Recipe: Classic Blueberry Muffins

Summer means berry season! Time to get your fill of strawberries, blueberries, blackberries, boysenberries, gooseberries, huckleberries, marionberries, and raspberries. I really don’t enjoy turning on the oven when it’s 90+ degrees in late July but I would do it for these muffins. They are moist, sweet, and filled with delicious blueberries.

Domestocrat’s Classic Blueberry Muffins (adapted from Cooking Classy, makes 9 muffins)
1. 75 cups flour (I used King Arthur’s White Whole Wheat)
1 tsp. baking powder
1/4 tsp. baking soda
1/2 tsp. salt
1 tbsp. ground flax seed
1 cup brown sugar
1/2 up canola oil
1/4 cup milk (I used 1%)
1/4 cup greek yogurt
2 eggs
1.5 cups fresh blueberries

This recipe couldn’t be simpler. Using the muffin method, combine all of the dry ingredients in a bowl, combine all of the wet ingredients in another bowl, and then slowly mix the wet into the dry until the batter comes together.

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Scoop the dough into a muffin tin that has been sprayed with non-stick spray. Take a few extra blueberries (or reserve some at the outset) and top each muffin with them. Bake at 400 degrees for 15-18 minutes.

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Cool in the pan for 5-10 minutes, then remove the muffins from the pan, and cool completely at room temperature on a wire rack.

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Enjoy for breakfast with a mug of tea or for as a snack with a glass of milk. Really, these muffins are delicious and hearty at any time of day. They are also totally portable and can be made ahead of time. They will keep in the fridge wrapped in plastic wrap or in an airtight container for up to 1 week.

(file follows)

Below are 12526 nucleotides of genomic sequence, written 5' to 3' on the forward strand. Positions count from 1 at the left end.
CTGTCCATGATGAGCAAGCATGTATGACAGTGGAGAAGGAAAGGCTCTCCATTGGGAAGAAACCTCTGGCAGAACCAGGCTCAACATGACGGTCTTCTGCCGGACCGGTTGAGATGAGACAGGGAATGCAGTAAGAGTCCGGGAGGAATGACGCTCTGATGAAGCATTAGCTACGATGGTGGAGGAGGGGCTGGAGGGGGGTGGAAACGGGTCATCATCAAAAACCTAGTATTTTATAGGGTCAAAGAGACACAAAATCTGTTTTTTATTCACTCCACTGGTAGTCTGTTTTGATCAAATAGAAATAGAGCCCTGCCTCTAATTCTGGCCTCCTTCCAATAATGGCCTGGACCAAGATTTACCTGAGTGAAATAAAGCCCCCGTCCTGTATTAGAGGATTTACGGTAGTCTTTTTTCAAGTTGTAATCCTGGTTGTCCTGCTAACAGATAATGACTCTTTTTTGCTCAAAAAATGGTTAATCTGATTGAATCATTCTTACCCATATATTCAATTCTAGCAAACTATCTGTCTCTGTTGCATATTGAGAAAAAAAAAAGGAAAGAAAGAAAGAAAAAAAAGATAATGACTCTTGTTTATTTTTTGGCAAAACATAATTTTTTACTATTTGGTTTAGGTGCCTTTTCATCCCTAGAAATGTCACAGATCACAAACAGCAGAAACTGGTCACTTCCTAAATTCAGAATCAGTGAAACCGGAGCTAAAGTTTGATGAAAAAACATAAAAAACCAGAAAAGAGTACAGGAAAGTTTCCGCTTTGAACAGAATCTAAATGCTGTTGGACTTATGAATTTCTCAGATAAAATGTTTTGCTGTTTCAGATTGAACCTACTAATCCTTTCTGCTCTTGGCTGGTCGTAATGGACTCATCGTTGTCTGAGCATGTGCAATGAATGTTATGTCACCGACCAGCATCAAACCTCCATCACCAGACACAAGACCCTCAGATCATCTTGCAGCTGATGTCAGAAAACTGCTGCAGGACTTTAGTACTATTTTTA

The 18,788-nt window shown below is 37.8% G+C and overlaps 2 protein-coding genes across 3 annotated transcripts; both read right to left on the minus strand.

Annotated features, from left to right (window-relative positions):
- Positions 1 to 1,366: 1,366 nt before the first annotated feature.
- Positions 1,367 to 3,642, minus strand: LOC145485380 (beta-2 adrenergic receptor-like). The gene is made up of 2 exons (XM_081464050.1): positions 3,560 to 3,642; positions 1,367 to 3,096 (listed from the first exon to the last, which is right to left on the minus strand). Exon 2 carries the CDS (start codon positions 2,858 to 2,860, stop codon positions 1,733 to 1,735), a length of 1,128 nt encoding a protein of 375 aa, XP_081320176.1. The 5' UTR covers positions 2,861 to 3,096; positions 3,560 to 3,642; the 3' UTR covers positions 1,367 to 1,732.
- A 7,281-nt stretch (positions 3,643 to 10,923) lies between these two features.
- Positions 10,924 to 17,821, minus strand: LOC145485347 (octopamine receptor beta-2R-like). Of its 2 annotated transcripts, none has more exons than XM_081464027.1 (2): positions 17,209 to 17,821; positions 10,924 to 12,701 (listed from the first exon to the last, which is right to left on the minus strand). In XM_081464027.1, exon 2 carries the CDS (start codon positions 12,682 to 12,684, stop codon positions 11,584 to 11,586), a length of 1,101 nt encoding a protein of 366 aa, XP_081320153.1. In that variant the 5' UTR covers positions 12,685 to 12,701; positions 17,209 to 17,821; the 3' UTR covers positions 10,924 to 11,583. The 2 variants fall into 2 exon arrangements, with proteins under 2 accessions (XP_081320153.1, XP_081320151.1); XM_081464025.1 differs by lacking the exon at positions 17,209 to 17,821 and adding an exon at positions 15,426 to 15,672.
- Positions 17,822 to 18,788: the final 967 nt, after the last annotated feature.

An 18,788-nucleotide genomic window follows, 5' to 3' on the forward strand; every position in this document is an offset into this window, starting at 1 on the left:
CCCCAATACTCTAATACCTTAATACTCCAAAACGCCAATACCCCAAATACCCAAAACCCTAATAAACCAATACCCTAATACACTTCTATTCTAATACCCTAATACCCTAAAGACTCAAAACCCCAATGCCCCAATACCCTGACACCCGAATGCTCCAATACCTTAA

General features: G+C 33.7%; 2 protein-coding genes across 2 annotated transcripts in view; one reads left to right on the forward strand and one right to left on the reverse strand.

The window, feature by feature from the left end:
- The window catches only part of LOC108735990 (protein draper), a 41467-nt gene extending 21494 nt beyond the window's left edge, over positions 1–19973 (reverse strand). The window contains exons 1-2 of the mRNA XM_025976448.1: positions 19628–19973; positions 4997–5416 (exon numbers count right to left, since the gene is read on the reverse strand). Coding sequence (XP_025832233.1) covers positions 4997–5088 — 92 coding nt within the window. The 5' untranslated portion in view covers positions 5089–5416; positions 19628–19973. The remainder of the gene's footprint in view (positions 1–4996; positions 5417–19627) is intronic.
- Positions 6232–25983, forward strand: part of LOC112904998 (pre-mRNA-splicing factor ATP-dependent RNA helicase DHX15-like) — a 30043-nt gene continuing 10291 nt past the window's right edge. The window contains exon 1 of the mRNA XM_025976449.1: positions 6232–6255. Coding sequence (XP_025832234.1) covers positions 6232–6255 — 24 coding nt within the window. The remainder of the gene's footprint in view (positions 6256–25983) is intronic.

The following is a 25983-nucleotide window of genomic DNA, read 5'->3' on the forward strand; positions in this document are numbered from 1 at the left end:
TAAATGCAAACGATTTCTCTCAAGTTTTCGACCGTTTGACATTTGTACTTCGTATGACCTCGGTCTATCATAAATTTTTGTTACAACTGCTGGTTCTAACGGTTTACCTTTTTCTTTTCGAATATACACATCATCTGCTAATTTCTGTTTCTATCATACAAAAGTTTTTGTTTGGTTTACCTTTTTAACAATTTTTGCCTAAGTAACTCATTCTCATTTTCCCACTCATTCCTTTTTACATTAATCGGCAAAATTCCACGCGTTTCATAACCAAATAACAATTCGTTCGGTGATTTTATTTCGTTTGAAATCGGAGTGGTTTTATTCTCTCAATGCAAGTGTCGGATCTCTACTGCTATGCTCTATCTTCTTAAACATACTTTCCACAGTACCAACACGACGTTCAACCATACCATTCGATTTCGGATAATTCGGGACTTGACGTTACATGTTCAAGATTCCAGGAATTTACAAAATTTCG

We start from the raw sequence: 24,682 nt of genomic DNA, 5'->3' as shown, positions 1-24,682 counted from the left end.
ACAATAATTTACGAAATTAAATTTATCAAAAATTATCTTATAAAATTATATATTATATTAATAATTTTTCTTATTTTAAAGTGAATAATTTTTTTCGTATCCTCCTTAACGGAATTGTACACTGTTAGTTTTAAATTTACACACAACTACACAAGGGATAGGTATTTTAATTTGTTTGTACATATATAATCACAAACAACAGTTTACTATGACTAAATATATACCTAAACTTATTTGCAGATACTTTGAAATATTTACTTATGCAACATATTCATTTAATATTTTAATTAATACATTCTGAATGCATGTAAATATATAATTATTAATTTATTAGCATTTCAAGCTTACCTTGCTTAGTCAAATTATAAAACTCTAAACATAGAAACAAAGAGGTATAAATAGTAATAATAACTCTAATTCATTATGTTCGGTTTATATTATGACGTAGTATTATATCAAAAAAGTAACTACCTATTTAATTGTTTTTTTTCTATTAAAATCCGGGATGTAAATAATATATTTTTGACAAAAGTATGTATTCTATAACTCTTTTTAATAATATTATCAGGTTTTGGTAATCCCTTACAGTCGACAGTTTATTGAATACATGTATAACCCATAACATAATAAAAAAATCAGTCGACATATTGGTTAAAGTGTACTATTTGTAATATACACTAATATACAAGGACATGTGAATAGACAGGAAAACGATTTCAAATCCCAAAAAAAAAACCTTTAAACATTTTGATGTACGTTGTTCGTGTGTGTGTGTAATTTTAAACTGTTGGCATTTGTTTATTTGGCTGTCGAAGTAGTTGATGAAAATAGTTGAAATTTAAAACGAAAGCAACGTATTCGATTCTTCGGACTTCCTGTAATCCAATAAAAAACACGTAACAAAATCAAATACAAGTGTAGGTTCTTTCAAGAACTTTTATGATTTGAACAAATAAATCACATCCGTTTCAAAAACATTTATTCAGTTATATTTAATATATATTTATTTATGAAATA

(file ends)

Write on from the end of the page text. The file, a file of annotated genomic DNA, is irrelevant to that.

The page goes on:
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Working Port Cruise of Boston Harbor

Boston is one of my favorite places of all time – and I’m not just saying that because I have lived here all my life! It’s full of history and culture, has gorgeous weather, is super walkable, mixes green space with waterfront with parks and city life all in one, has excellent restaurants, and is just a beautiful place to call home.

One of the best places to see all of the splendor, appeal, and style of Boston is from Boston Harbor. In June the Boston Harbor Association hosted us members on their free ‘working port cruise’ which went through Boston Harbor, Chelsea Creek, and the Lower Mystic River. We learned all about up and coming industry, property and real estate development, and environmental preservation from local advocates and key stakeholders in Boston.

All aboard!

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A view of the Tobin Bridge from the Inner Habor:

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The skyline views of Boston from the Inner Harbor are some of my favorite vantage points of the city:

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The Coast Guard patrol flew over head which was pretty cool.

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The Coast Guard has a base in the North End, right in the Harbor, that supports all Coast Guard stations and personnel in New England, New York, and northern New Jersey.

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A beautiful view of downtown including the Customs Building and Old South Meeting House:

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It just so happened that on the day of this tour the first of three tall ships visiting Boston this summer was docked in the Charlestown Navy Yard. This is the Spanish Navy’s Juan Sebastian De Elcano ship – it is a four-masted ship, a topsail schooner, and is the third largest Tall Ship in the world. The ship serves as the official training vessel for the Spanish Navy.